I generally try to avoid “Internet drama”. I know that everyone has a difference of opinion, I know that my opinion won’t necessarily change someone else’s. But when people are insulting our town, slandering a zoo that does not abuse it’s animals…it fires me up. It pisses me off. It causes me to speak up and say “hey, not cool”, because it’s not. Okay, you care about elephants…that’s great, it really is. I, too, care about elephants – although apparently, me supporting our zoo means I don’t? Then and again, I can think outside the box, I know that zoos do not immediately equal ANIMAL CRUELTY. Some have been guilty of that, and that’s terrible…but just because one zoo did something terrible, doesn’t mean you should condemn ALL zoos. I am able to comprehend unique situations. I agree, sanctuaries are amazing for elephants, and if possible…elephants should live there. But the thing is, Limba has always lived in a zoo. She preferred her human family to an elephant one, and she was old. You wanted the zoo to relocate a sick elephant and take away the only family she had because you think all zoos are cruel?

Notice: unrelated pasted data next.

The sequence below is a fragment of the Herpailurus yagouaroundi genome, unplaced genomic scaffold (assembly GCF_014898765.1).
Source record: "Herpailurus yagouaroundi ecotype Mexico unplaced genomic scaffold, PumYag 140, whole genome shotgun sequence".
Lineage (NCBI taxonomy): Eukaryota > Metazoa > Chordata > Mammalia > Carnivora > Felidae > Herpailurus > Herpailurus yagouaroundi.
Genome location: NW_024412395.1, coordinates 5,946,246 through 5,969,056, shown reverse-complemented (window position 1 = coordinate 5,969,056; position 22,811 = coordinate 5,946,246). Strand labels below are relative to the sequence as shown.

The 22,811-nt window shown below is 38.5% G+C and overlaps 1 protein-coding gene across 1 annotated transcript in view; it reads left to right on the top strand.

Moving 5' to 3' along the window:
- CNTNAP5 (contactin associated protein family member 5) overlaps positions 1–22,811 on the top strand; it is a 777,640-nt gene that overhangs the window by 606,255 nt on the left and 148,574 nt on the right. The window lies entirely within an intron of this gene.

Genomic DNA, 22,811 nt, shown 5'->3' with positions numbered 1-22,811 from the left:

And I’ve said this much in Twitter disagreements, only to have that person throw at me the Christmas parade. “Well you guys made her march in the parade when she was sick!” Limba was ill, yes, but well enough to walk. Exercise is good for everybody – elephants, humans, dogs alike. Limba frequently took long walks around town, she loved her walks. She loved participating in the parade, and has done so for years. The zoo wouldn’t have let her walk if she was showing extreme amounts of pain and discomfort, and she wasn’t that morning. You would never dare tell a sick person to not exercise, because exercise is good. Doing the things you love when you’re sick is good, it lifts the spirit.
Keep in mind, Limba was the oldest elephant in captivity. The zoo must have done something right, to have kept her healthy and happy for as long as they did. 50 years is a remarkable amount of time to live on earth. She spent 24 years with her zoo family, obviously that’s a bond that cannot and should not be broken.